Criminal defense in California is a complex area of law, and there are many misconceptions about the legal process. Most people’s knowledge of the judicial system relies on what they’ve seen on television or in movies. One of the most common myths is what happens if police officers fail to read a suspect their Miranda Rights.
A Miranda Rights violation might benefit your case, but you’ll need the assistance of an experienced San Diego criminal defense attorney. Attorney Dod of Dod Law is a top source of legal representation in California. He will guide you through the legal process after officers fail to read your rights.
What Are Miranda Rights?
The Miranda warning comes from the 1966 United States Supreme Court Case Miranda v. Arizona. The ruling prohibits prosecutors from using a suspect’s statements from interrogations if the police did not inform them of their rights. In general, an officer who’s about to conduct an interrogation must inform the individual:
- Of their right to remain silent
- The prosecution can and will use anything they say against them in court
- They have the right to an attorney before and during questioning
- The court will appoint a lawyer to them if they cannot afford one
Remember, if you waive your Miranda Rights, you can change your mind at any time during the interrogation.
How to Invoke Miranda Rights
To invoke your Miranda Rights, you must tell the police you wish to remain silent, want the interrogation to end, or request an attorney. Staying quiet is not enough. You must specifically state your intentions. You must also remember that anything you say after officers read your rights is admissible in court. Similarly, the prosecution can use anything you voluntarily say before invoking your rights as evidence in your case.
When Do Police Have to Read the Miranda Warning?
Police only have to read Miranda Rights if they plan to interrogate you in custody. This means that arrests can happen without a Miranda warning. If officers plan to question you later, that’s when they will read the notice.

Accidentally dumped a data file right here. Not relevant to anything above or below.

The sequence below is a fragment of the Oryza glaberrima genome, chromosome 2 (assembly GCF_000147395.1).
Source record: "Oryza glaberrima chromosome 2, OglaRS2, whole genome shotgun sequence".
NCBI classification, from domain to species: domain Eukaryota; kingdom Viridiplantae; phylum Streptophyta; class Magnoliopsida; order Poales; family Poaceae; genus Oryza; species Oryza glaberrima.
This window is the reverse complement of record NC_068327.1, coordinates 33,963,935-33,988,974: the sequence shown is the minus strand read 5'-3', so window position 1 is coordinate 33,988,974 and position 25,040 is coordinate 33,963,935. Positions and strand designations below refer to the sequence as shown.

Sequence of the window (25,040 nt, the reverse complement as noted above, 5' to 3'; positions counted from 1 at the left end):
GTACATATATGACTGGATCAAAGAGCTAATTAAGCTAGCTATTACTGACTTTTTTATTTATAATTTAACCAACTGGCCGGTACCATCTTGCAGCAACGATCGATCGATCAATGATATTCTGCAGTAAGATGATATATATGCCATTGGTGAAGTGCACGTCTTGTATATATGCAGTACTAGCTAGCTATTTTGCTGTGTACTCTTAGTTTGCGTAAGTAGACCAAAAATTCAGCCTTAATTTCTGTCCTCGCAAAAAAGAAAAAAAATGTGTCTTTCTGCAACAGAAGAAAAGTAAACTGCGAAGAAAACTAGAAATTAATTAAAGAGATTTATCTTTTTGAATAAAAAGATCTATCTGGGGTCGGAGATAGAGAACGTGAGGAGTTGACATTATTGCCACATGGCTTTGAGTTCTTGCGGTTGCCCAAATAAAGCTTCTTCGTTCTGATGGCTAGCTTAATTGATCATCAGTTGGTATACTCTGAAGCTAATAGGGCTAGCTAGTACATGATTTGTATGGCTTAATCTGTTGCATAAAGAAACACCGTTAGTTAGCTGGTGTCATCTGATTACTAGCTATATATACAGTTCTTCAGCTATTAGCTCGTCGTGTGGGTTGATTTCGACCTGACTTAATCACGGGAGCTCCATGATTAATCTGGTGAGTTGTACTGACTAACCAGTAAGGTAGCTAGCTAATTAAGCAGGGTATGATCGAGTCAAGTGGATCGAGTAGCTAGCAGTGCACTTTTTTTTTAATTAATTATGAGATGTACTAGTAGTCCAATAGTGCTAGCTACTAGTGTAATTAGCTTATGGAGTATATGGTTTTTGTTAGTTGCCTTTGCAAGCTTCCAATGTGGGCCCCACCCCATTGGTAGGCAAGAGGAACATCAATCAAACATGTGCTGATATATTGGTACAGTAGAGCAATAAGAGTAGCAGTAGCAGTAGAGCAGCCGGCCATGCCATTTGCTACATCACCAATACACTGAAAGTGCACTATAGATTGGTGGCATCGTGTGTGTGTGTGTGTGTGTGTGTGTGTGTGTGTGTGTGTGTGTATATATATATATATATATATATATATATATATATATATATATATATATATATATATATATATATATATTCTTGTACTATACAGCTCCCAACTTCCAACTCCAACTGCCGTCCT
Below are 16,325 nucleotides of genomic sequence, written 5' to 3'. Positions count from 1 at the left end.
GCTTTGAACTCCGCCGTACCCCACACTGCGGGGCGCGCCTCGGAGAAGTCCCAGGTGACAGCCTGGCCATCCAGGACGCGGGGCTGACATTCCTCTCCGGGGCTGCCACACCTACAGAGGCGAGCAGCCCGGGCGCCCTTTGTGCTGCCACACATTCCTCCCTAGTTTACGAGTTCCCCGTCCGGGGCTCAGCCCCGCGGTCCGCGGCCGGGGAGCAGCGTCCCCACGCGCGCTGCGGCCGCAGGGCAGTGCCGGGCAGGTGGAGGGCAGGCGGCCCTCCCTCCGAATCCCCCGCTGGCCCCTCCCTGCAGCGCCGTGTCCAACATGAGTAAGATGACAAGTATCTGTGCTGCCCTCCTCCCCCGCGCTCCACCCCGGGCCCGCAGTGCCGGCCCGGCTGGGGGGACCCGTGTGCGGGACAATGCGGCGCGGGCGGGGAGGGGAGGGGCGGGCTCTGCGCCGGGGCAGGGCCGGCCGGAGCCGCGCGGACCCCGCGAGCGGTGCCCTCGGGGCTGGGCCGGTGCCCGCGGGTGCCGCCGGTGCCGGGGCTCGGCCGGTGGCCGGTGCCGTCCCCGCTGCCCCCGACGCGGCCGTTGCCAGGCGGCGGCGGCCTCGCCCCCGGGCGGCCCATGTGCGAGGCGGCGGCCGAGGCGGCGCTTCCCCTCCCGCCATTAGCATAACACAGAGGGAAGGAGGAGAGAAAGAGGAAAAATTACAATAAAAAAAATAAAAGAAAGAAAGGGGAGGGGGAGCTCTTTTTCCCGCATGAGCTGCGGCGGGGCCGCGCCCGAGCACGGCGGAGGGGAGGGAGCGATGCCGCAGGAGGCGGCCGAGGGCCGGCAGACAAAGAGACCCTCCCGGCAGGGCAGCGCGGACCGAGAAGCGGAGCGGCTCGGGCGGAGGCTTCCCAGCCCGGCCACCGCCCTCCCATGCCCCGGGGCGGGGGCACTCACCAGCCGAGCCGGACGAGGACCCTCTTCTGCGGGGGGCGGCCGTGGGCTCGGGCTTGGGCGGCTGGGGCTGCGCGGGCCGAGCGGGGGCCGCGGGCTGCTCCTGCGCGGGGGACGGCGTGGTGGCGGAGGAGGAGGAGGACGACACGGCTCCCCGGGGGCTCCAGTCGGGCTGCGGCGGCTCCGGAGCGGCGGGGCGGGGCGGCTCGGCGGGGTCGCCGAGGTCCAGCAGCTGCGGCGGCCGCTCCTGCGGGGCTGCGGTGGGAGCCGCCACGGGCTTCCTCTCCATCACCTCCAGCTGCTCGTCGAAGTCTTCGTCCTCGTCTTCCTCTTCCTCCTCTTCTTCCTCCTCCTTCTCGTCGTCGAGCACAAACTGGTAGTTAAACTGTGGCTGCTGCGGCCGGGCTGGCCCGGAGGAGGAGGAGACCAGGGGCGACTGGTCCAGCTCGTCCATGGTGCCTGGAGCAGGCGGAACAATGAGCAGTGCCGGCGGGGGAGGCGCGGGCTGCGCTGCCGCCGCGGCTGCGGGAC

Take an example where police are asking a witness about a fire. Since they are questioning them as a witness and the police have not restrained the person in any way, officers do not have to read them a Miranda warning. Throughout questioning, though, the witness starts to describe events they should not know about, raising suspicion. Officers then arrest the person on the belief they started the fire and read them their rights. Police and prosecutors can use anything the individual said before being detained and anything after as evidence. Similarly, voluntary statements are also admissible in court.
What Happens When Police Don’t Read Miranda Rights?
The common misconception is that the state will drop criminal charges if the police fail to read suspects their rights. However, that is not true. Instead, prosecutors cannot use any evidence they obtained through a Miranda violation, but they may proceed with charges. A good criminal defense lawyer, such as Attorney Dod, will then argue for the judge to drop the charges or negotiate with the state to reduce the severity of the charges or sentencing upon a conviction.
Skilled Criminal Defense Attorney in San Diego
If you’re facing criminal charges in California and the police violated your Miranda Rights, reach out to Dod Law. When you partner with Attorney Dod, you can be confident that he will do everything possible to protect your rights.
Attorney Dod has been practicing law for more than 17 years and has over 6,500 criminal cases, including 75 jury trials and 400 preliminary hearings, under his belt. His case results speak for themselves. With a 10.0 “Superb” rating on Avvo, Attorney Dod is a well-respected criminal defense attorney in the California community. To schedule a free consultation, call (619) 627-0214 or complete our contact form.